What do you prefer? A primary experience? A surrogate experience? A mixture of the two? In some ways, I like having a mixture of the two paradigms (I love to be swept away in the drama of Baroque subject matter), but I think I lean a little bit more heavily on the primary experience over the surrogate.

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Michael Fried Lecture

Last night J and I went to a lecture by Michael Fried, one of the most influential art critics/historians of the 20th century. We showed up to the lecture early, just to make sure that we could get a seat. One of the members of the museum staff noticed me there and asked me to help adjust and fix the two slide projectors for the program. I guess all my work as a TA for 201 and 202 has finally paid off – I got to meet Michael Fried and fix the slide projectors that he used! I was in art historian celebrity heaven! I wish that my friend Kiersten could have been there; she had to read everything that Fried has written (hundreds and hundreds of pages) for a graduate seminar two years ago.

I think that I understood some of Fried’s theories (and distastes!) for Minimalism better from listening to this lecture than I ever gathered from reading his seminal article, “Art and Objecthood.” Fried explained that Minimalist sculpture wants to activate the exhibition space. For example, the visitor to the gallery automatic has a relationship with the Minimalist sculpture in regards to a bodily relationship with the sculpture size (“the sculpture is bigger than me” or “the sculpture is smaller than me”) and the way the sculpture fills the exhibition space and the viewer’s space (“I can walk around this sculpture,” “The sculpture is in front of me” or “The sculpture is behind me”). Fried explained last night feels that the contrived relationship between Minimalist art and viewer is too easy and too automatic. This explanation of “easiness” and “automatic-ness” makes a lot of sense to me, especially when one contrasts the art that Fried loves (Greenbergian Abstract Expressionism and High Modernism) with Minimalism. Abstract expressionism does not easily and automatically create a relationship with the gallery visitor or surrounding space like Minimalist sculpture.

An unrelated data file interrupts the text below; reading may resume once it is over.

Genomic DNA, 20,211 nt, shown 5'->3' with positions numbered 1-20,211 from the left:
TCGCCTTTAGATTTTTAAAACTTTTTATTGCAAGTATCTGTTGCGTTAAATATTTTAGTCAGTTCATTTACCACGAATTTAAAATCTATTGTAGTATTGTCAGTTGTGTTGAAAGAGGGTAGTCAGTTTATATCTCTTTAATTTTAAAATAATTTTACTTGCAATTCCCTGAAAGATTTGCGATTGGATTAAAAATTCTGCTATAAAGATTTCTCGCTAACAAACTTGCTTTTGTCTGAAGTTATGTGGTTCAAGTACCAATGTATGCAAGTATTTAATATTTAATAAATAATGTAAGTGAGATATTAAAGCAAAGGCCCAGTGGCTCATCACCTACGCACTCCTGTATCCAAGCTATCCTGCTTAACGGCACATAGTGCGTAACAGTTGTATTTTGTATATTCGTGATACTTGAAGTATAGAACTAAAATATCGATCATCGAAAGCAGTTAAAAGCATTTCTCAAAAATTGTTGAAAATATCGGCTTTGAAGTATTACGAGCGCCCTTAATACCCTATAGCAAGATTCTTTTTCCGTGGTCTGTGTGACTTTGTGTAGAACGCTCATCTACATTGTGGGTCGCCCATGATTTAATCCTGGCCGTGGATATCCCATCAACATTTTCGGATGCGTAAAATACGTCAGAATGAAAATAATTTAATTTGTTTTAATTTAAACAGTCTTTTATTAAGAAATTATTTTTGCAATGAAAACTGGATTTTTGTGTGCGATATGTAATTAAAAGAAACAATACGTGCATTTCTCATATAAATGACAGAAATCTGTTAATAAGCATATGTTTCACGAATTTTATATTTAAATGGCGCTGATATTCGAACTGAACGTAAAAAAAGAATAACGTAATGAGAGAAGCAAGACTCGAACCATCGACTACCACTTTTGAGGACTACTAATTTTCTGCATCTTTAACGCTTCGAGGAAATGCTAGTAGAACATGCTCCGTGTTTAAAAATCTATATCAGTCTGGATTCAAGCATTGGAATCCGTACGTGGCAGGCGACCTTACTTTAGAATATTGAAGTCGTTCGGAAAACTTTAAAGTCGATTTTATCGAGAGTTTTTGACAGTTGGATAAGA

Fried also showed some paintings by one his favorite painters, Jules Olitski. He explained that the “all over intensity” throughout the canvas is what he meant when he wrote about “presentness” in “Art and Objecthood.” This made so much sense to me – I only partially grasped what he meant by “presentness” in this article. Now I’ll need to re-read the article to see if things make better sense.
Fried also promoted his new book (scheduled for January 2009), which involves the theme of absorption (a theme he has examined over and over in his work) and photography. Fried is particularly interested in how subjects in 17th and 18th century paintings seem to be completely involved (absorbed) in whatever they are doing; they are “self-forgetting” and completely unaware of the viewer. Just like paintings, photography follow this same theme of absorption. It sounds like it will be an interesting book.


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This blog focuses on making Western art history accessible and interesting to all types of audiences: art historians, students, and anyone else who is curious about art. Alberti’s Window is maintained by Monica Bowen, an art historian and professor.